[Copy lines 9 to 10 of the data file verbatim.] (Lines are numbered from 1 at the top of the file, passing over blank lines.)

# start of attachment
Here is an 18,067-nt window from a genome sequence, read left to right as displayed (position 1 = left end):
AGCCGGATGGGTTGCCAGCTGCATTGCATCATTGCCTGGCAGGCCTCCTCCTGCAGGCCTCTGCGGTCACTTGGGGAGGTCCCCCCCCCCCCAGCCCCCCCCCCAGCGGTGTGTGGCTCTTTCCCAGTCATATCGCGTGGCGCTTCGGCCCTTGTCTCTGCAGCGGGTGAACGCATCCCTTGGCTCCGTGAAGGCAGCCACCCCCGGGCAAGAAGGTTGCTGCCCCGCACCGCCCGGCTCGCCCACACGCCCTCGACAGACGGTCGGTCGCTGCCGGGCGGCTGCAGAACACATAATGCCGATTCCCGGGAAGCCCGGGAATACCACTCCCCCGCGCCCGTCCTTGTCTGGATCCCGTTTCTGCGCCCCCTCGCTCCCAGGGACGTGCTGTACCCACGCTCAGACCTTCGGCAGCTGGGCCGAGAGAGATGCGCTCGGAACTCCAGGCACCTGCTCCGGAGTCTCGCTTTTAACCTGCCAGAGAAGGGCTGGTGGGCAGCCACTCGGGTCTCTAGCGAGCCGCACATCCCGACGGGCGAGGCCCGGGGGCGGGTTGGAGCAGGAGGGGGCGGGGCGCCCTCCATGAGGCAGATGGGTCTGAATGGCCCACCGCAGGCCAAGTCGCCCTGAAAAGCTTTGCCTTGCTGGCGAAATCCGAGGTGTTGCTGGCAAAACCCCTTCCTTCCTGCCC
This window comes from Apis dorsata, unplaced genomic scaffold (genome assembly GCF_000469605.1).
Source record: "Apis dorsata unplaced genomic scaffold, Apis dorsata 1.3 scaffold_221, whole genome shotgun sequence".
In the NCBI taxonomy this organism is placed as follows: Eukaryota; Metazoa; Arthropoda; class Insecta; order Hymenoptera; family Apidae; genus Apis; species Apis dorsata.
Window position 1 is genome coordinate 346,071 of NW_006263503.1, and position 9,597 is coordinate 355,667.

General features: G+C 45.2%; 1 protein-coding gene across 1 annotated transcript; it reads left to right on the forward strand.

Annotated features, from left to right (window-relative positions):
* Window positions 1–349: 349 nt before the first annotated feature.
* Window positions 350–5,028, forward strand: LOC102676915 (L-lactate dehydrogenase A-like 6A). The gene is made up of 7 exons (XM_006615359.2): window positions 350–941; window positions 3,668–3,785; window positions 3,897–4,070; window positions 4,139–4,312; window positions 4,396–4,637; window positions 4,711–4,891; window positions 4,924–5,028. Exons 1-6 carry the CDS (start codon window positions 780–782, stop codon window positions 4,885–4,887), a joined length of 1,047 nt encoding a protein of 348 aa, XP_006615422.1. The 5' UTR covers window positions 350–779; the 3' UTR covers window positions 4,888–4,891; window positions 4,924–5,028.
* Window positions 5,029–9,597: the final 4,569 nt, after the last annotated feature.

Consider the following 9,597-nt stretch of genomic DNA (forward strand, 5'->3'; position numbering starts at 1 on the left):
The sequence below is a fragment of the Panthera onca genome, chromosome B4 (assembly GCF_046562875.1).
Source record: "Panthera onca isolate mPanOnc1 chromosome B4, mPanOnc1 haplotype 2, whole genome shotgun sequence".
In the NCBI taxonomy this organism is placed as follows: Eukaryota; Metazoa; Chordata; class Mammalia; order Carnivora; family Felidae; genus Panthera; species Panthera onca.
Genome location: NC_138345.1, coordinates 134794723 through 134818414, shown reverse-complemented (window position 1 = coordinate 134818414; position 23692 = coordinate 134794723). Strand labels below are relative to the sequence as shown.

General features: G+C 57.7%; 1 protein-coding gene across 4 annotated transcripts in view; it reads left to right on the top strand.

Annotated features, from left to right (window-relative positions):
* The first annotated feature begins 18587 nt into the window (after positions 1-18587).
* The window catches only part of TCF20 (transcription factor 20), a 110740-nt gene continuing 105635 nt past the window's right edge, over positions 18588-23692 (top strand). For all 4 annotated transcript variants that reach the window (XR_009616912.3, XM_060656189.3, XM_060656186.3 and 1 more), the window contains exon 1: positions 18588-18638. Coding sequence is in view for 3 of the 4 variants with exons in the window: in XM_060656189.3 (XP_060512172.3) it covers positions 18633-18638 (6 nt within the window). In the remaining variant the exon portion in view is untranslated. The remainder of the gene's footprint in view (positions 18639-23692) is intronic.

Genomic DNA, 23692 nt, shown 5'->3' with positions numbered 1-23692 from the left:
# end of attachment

* Window positions 1–349: 349 nt before the first annotated feature.
* Window positions 350–5,028, forward strand: LOC102676915 (L-lactate dehydrogenase A-like 6A). The gene is made up of 7 exons (XM_006615359.2): window positions 350–941; window positions 3,668–3,785; window positions 3,897–4,070; window positions 4,139–4,312; window positions 4,396–4,637; window positions 4,711–4,891; window positions 4,924–5,028. Exons 1-6 carry the CDS (start codon window positions 780–782, stop codon window positions 4,885–4,887), a joined length of 1,047 nt encoding a protein of 348 aa, XP_006615422.1. The 5' UTR covers window positions 350–779; the 3' UTR covers window positions 4,888–4,891; window positions 4,924–5,028.